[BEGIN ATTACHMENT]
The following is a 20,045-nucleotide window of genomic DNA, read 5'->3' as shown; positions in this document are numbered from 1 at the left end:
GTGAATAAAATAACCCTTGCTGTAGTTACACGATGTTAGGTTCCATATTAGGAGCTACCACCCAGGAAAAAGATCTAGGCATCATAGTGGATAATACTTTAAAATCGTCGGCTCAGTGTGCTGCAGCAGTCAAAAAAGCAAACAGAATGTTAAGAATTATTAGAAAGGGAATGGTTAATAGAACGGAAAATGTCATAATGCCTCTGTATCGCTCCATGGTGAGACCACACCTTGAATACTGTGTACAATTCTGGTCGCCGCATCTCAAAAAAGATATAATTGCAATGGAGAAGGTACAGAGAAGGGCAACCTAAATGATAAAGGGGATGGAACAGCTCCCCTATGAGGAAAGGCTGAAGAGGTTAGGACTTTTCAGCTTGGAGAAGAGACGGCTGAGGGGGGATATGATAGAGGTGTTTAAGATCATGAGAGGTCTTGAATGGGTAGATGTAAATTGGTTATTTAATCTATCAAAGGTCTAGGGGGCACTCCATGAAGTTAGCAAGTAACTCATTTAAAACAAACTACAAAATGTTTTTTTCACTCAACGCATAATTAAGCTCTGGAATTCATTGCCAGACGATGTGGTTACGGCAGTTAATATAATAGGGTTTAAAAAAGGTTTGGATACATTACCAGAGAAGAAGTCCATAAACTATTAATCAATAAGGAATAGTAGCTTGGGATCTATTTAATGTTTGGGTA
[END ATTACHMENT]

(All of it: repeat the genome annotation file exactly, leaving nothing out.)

The following is a 20,045-nucleotide window of genomic DNA, read 5'->3' as shown; positions in this document are numbered from 1 at the left end:
GTGAATAAAATAACCCTTGCTGTAGTTACACGATGTTAGGTTCCATATTAGGAGCTACCACCCAGGAAAAAGATCTAGGCATCATAGTGGATAATACTTTAAAATCGTCGGCTCAGTGTGCTGCAGCAGTCAAAAAAGCAAACAGAATGTTAAGAATTATTAGAAAGGGAATGGTTAATAGAACGGAAAATGTCATAATGCCTCTGTATCGCTCCATGGTGAGACCACACCTTGAATACTGTGTACAATTCTGGTCGCCGCATCTCAAAAAAGATATAATTGCAATGGAGAAGGTACAGAGAAGGGCAACCTAAATGATAAAGGGGATGGAACAGCTCCCCTATGAGGAAAGGCTGAAGAGGTTAGGACTTTTCAGCTTGGAGAAGAGACGGCTGAGGGGGGATATGATAGAGGTGTTTAAGATCATGAGAGGTCTTGAATGGGTAGATGTAAATTGGTTATTTAATCTATCAAAGGTCTAGGGGGCACTCCATGAAGTTAGCAAGTAACTCATTTAAAACAAACTACAAAATGTTTTTTTCACTCAACGCATAATTAAGCTCTGGAATTCATTGCCAGACGATGTGGTTACGGCAGTTAATATAATAGGGTTTAAAAAAGGTTTGGATACATTACCAGAGAAGAAGTCCATAAACTATTAATCAATAAGGAATAGTAGCTTGGGATCTATTTAATGTTTGGGTA